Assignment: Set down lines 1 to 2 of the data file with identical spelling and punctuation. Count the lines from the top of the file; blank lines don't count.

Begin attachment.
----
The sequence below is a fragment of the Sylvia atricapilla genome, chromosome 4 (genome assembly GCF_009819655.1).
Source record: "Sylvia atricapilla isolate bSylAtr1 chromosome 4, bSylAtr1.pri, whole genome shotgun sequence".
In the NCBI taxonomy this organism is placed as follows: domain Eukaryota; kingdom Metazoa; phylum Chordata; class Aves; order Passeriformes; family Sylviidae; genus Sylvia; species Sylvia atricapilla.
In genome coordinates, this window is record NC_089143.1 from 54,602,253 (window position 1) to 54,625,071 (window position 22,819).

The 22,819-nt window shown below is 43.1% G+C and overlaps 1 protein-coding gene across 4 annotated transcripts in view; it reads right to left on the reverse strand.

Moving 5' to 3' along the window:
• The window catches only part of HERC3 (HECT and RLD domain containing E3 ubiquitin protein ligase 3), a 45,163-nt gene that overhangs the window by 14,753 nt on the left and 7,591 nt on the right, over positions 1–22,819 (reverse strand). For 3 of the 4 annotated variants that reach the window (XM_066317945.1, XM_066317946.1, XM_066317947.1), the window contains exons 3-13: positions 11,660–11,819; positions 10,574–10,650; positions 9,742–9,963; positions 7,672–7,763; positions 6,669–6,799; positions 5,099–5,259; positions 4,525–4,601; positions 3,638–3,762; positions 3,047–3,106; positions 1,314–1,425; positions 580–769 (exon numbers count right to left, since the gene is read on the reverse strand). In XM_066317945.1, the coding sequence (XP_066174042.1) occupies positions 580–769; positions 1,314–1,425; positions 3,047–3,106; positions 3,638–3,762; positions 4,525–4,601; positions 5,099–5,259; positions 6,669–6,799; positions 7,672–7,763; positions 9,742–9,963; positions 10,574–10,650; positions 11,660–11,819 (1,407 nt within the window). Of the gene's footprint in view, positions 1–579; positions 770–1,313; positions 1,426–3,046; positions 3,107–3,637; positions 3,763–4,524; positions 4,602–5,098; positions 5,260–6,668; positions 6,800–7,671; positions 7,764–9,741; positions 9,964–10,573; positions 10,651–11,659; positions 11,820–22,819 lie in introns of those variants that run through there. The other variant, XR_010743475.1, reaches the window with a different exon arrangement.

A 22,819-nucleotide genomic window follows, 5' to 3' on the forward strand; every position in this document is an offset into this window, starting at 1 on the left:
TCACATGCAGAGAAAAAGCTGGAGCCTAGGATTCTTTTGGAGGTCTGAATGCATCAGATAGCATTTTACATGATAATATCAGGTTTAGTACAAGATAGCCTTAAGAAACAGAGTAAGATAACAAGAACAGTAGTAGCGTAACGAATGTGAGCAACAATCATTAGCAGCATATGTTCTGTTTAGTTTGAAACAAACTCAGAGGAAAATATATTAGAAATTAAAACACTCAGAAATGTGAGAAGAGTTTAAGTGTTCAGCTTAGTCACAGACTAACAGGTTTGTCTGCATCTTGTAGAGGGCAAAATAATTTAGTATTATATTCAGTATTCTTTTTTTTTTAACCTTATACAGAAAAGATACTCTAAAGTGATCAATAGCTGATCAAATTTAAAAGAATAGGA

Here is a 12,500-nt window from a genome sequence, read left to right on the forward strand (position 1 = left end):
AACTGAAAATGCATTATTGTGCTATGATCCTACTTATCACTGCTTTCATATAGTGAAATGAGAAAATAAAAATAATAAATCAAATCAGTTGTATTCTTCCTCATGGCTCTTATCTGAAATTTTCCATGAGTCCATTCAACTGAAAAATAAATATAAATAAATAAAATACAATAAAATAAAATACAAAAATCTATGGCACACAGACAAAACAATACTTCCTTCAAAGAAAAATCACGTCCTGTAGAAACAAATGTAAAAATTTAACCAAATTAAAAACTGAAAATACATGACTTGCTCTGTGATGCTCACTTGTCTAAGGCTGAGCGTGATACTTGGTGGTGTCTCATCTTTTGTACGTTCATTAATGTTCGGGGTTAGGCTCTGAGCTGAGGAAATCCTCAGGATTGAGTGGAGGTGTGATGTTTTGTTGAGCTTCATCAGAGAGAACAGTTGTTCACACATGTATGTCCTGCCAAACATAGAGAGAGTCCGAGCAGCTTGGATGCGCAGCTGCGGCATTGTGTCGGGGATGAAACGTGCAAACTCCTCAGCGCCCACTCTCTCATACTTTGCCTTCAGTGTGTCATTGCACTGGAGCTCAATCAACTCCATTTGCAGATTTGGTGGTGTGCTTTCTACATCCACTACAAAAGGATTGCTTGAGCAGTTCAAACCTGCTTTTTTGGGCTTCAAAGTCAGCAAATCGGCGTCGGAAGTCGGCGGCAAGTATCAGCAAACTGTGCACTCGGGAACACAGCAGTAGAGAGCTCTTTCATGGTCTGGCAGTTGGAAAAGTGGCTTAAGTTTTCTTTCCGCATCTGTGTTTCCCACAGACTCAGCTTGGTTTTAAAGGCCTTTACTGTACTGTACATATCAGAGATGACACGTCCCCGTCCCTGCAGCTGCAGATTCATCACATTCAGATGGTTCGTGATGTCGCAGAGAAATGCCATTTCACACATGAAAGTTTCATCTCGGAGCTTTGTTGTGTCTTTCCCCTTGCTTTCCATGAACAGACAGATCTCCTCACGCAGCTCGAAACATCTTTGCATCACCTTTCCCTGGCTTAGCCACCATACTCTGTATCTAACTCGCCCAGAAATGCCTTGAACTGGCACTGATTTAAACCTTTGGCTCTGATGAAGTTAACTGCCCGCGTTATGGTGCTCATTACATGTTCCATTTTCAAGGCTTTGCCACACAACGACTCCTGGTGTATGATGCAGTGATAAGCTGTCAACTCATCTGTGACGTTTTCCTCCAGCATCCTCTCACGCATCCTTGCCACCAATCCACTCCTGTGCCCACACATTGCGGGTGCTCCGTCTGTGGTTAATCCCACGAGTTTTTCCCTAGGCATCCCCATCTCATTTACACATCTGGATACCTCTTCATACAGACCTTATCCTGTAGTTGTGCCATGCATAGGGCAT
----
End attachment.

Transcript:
The sequence below is a fragment of the Sylvia atricapilla genome, chromosome 4 (genome assembly GCF_009819655.1).
Source record: "Sylvia atricapilla isolate bSylAtr1 chromosome 4, bSylAtr1.pri, whole genome shotgun sequence".